If the answer is "not recently," then you can count yourself among the millions of Americans who just don't write letters anymore. The post office says the average American home receives only one personal letter about every two months.

But there are a few determined people who are doing their best to wreck that average.

"It's becoming a lost art," says Deb Bruzewski.

Every day she curls up on her plaid couch in her home in Auburn, Mich., to write a few of her 60 letters for the week.

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Africa
3:16 am
Wed November 20, 2013

In Nigeria's Bloody Fight, Who's Gaining The Upper Hand?

Men walk amid rubble after Boko Haram militants raided the town of Benisheik in northeast Nigeria, on Sept. 19. The Islamist group has been waging an insurgency in northern and central Nigeria for the past four years and was recently placed on the U.S. list of terrorist groups.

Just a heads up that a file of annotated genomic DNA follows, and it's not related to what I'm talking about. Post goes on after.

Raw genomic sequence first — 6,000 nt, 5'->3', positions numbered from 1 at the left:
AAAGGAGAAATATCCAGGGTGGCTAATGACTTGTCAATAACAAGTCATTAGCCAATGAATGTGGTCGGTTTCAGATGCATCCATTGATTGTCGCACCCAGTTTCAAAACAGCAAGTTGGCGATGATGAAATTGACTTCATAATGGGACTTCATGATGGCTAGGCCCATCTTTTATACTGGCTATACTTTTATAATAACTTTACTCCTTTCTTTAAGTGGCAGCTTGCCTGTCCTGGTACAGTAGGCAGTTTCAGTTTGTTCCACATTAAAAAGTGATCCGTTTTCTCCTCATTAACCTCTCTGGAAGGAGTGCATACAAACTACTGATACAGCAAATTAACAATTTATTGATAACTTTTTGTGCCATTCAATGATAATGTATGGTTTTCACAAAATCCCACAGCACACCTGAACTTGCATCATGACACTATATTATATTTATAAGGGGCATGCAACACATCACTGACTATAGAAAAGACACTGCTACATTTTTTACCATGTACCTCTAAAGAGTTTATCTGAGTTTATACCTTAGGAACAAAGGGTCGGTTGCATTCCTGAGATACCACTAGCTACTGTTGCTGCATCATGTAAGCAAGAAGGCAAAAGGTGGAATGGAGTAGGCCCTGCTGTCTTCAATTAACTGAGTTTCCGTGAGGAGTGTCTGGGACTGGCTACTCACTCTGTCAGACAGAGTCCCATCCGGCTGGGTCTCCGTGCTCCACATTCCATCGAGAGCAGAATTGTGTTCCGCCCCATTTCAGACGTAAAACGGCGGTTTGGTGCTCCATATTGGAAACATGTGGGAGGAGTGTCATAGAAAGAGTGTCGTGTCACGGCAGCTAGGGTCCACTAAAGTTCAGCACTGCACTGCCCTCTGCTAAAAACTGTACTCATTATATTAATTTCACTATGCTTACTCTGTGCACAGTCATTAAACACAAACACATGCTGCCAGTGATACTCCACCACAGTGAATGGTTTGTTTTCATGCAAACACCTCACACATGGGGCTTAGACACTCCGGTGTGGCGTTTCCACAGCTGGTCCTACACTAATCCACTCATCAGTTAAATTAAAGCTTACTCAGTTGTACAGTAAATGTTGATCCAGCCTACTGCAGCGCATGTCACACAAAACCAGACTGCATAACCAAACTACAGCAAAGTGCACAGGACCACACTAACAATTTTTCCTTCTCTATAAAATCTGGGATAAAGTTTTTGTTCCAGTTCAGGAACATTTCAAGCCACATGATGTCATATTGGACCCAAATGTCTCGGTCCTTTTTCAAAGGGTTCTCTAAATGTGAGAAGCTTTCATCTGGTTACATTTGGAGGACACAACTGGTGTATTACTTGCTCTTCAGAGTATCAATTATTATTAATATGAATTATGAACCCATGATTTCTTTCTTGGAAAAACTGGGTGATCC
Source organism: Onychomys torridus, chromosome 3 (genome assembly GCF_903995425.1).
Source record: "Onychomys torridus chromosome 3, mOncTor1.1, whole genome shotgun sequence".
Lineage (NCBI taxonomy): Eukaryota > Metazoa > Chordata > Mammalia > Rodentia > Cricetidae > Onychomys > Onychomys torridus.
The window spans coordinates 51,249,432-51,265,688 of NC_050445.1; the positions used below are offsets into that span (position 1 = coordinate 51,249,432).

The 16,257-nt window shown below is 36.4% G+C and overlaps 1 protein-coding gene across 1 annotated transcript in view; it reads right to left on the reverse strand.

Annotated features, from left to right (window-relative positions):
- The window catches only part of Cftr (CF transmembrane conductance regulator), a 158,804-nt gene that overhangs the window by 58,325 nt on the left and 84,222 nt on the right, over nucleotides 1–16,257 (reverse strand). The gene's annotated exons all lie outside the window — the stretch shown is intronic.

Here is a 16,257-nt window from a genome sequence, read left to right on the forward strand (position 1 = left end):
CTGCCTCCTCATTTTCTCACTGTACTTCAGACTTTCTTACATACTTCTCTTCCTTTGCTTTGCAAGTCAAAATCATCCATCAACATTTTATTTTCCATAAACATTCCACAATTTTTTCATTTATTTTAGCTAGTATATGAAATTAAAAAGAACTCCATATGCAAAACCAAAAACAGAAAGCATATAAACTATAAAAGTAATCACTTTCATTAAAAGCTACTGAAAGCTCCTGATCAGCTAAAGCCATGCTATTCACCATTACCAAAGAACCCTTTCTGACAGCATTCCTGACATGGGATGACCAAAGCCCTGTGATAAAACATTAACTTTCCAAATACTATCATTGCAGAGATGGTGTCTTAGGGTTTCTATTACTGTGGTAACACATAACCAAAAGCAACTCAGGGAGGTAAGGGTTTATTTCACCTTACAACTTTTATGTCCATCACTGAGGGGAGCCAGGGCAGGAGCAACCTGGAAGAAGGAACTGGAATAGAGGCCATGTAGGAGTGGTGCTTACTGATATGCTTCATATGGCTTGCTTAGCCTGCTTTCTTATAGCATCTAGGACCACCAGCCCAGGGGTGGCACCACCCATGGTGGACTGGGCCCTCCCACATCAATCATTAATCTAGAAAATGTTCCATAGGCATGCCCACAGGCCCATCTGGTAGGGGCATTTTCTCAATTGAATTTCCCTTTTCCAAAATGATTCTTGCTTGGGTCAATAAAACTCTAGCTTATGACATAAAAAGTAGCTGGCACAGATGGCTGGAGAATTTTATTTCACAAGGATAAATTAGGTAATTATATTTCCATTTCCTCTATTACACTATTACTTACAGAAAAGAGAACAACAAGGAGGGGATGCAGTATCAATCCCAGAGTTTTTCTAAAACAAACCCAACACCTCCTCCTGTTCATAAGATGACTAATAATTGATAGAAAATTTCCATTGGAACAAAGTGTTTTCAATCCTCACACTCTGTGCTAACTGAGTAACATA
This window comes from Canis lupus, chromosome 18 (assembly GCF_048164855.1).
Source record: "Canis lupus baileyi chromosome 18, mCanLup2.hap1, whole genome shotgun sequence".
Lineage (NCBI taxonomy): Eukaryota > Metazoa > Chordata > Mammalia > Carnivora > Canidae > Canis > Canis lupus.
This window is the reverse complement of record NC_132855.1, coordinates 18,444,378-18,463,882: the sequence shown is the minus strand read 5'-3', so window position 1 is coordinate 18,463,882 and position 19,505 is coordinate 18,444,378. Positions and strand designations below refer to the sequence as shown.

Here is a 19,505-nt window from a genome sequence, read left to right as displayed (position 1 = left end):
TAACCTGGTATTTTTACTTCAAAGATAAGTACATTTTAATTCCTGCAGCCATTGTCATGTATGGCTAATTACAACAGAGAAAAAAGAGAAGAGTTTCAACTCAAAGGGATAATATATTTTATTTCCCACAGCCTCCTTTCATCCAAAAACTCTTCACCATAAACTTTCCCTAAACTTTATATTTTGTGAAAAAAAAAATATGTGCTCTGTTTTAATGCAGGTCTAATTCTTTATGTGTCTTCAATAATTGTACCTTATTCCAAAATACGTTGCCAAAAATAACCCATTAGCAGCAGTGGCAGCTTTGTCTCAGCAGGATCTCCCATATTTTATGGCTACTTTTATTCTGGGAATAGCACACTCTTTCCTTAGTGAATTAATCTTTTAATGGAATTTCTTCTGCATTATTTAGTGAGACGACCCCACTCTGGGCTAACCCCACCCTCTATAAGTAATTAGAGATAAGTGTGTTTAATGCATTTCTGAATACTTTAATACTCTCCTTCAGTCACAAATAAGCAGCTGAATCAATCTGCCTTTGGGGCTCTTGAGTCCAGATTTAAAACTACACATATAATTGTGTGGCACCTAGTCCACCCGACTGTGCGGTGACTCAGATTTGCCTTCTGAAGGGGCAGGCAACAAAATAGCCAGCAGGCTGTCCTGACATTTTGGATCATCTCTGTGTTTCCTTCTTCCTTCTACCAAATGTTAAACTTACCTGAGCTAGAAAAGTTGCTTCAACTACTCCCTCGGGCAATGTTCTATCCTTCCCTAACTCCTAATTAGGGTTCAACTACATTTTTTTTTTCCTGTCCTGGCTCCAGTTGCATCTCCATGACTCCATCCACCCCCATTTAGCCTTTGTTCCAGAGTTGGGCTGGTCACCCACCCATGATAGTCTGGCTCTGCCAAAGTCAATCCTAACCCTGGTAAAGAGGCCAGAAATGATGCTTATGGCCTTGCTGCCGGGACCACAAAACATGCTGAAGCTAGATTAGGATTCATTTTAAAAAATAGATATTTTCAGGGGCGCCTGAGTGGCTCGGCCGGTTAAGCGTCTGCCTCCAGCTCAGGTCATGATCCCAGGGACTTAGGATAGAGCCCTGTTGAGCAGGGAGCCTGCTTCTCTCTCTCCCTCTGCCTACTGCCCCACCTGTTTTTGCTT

Reuters/Landov

Originally published on Wed November 20, 2013 10:51 am

For four years, the Islamist militants of Boko Haram have been waging a deadly campaign in northern and central Nigeria, killing thousands of people. In response, the Nigerian military is cracking down on the group, and the United States last week designated Boko Haram a terrorist organization.

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Around the Nation
7:12 am
Tue November 19, 2013

Word Of The Year: Selfie

Transcript

RENEE MONTAGNE, HOST:

Good morning. I'm Renee Montagne announcing the word of the year: Selfie. The Smartphone self-portrait. The Oxford Dictionary says it perfectly captures 2013. Selfies lit up social media and dirty ones derailed political careers. Teens even took one with the Pope. The word's come a long way since popping up on an Australian message board a decade ago. It beat out binge watch, meaning marathon TV watching, and twerk. You can look that one up. It's MORNING EDITION. Transcript provided by NPR, Copyright NPR.

Around the Nation
7:05 am
Tue November 19, 2013

Brooklyn Writer Live-Tweets Couple's Breakup

Brooklyn writer Kyle Ayers says he was on his apartment rooftop when he witnessed a breakup. So he decided to tweet what the man and woman were saying.

Middle East
6:15 am
Tue November 19, 2013

Iranian Cultural Attache Killed In Beirut Blasts

Originally published on Sun November 24, 2013 9:02 am

Transcript